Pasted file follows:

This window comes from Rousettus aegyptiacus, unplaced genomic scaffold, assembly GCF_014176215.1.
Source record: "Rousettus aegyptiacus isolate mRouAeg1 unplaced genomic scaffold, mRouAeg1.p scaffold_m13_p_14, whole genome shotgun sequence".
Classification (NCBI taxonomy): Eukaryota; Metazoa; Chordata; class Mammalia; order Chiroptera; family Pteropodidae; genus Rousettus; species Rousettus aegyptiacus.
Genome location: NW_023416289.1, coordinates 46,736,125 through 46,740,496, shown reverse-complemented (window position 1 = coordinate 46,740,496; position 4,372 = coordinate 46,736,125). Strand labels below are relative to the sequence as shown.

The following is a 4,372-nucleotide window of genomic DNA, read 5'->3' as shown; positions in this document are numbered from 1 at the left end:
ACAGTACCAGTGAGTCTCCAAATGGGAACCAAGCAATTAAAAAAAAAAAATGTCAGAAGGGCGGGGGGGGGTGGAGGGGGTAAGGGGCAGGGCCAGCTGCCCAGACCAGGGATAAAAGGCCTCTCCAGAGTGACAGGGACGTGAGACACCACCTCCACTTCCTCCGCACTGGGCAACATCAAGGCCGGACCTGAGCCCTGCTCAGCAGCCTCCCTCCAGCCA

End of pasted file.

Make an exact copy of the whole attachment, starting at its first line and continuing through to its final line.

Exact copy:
This window comes from Rousettus aegyptiacus, unplaced genomic scaffold, assembly GCF_014176215.1.
Source record: "Rousettus aegyptiacus isolate mRouAeg1 unplaced genomic scaffold, mRouAeg1.p scaffold_m13_p_14, whole genome shotgun sequence".
Classification (NCBI taxonomy): Eukaryota; Metazoa; Chordata; class Mammalia; order Chiroptera; family Pteropodidae; genus Rousettus; species Rousettus aegyptiacus.
Genome location: NW_023416289.1, coordinates 46,736,125 through 46,740,496, shown reverse-complemented (window position 1 = coordinate 46,740,496; position 4,372 = coordinate 46,736,125). Strand labels below are relative to the sequence as shown.

The following is a 4,372-nucleotide window of genomic DNA, read 5'->3' as shown; positions in this document are numbered from 1 at the left end:
ACAGTACCAGTGAGTCTCCAAATGGGAACCAAGCAATTAAAAAAAAAAAATGTCAGAAGGGCGGGGGGGGGTGGAGGGGGTAAGGGGCAGGGCCAGCTGCCCAGACCAGGGATAAAAGGCCTCTCCAGAGTGACAGGGACGTGAGACACCACCTCCACTTCCTCCGCACTGGGCAACATCAAGGCCGGACCTGAGCCCTGCTCAGCAGCCTCCCTCCAGCCA